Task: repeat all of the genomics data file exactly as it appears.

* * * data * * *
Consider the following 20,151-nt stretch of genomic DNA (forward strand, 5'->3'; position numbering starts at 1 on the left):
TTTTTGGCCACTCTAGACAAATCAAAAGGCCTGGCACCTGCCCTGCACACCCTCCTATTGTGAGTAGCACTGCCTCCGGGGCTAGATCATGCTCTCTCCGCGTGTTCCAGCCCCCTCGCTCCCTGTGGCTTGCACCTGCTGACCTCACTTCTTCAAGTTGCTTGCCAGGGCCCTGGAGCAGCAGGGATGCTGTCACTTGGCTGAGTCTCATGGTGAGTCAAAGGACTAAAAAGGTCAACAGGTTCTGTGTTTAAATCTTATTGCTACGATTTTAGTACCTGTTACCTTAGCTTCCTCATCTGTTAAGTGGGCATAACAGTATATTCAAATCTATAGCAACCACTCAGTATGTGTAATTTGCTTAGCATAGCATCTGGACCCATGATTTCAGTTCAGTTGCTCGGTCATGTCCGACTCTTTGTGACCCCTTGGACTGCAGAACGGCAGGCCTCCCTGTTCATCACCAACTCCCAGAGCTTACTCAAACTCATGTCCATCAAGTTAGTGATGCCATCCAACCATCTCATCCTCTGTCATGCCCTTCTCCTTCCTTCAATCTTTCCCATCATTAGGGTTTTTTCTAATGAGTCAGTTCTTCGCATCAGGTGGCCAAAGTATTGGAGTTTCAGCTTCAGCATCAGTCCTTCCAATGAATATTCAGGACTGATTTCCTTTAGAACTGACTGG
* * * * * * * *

Consider the following 20,151-nt stretch of genomic DNA (forward strand, 5'->3'; position numbering starts at 1 on the left):
TTTTTGGCCACTCTAGACAAATCAAAAGGCCTGGCACCTGCCCTGCACACCCTCCTATTGTGAGTAGCACTGCCTCCGGGGCTAGATCATGCTCTCTCCGCGTGTTCCAGCCCCCTCGCTCCCTGTGGCTTGCACCTGCTGACCTCACTTCTTCAAGTTGCTTGCCAGGGCCCTGGAGCAGCAGGGATGCTGTCACTTGGCTGAGTCTCATGGTGAGTCAAAGGACTAAAAAGGTCAACAGGTTCTGTGTTTAAATCTTATTGCTACGATTTTAGTACCTGTTACCTTAGCTTCCTCATCTGTTAAGTGGGCATAACAGTATATTCAAATCTATAGCAACCACTCAGTATGTGTAATTTGCTTAGCATAGCATCTGGACCCATGATTTCAGTTCAGTTGCTCGGTCATGTCCGACTCTTTGTGACCCCTTGGACTGCAGAACGGCAGGCCTCCCTGTTCATCACCAACTCCCAGAGCTTACTCAAACTCATGTCCATCAAGTTAGTGATGCCATCCAACCATCTCATCCTCTGTCATGCCCTTCTCCTTCCTTCAATCTTTCCCATCATTAGGGTTTTTTCTAATGAGTCAGTTCTTCGCATCAGGTGGCCAAAGTATTGGAGTTTCAGCTTCAGCATCAGTCCTTCCAATGAATATTCAGGACTGATTTCCTTTAGAACTGACTGG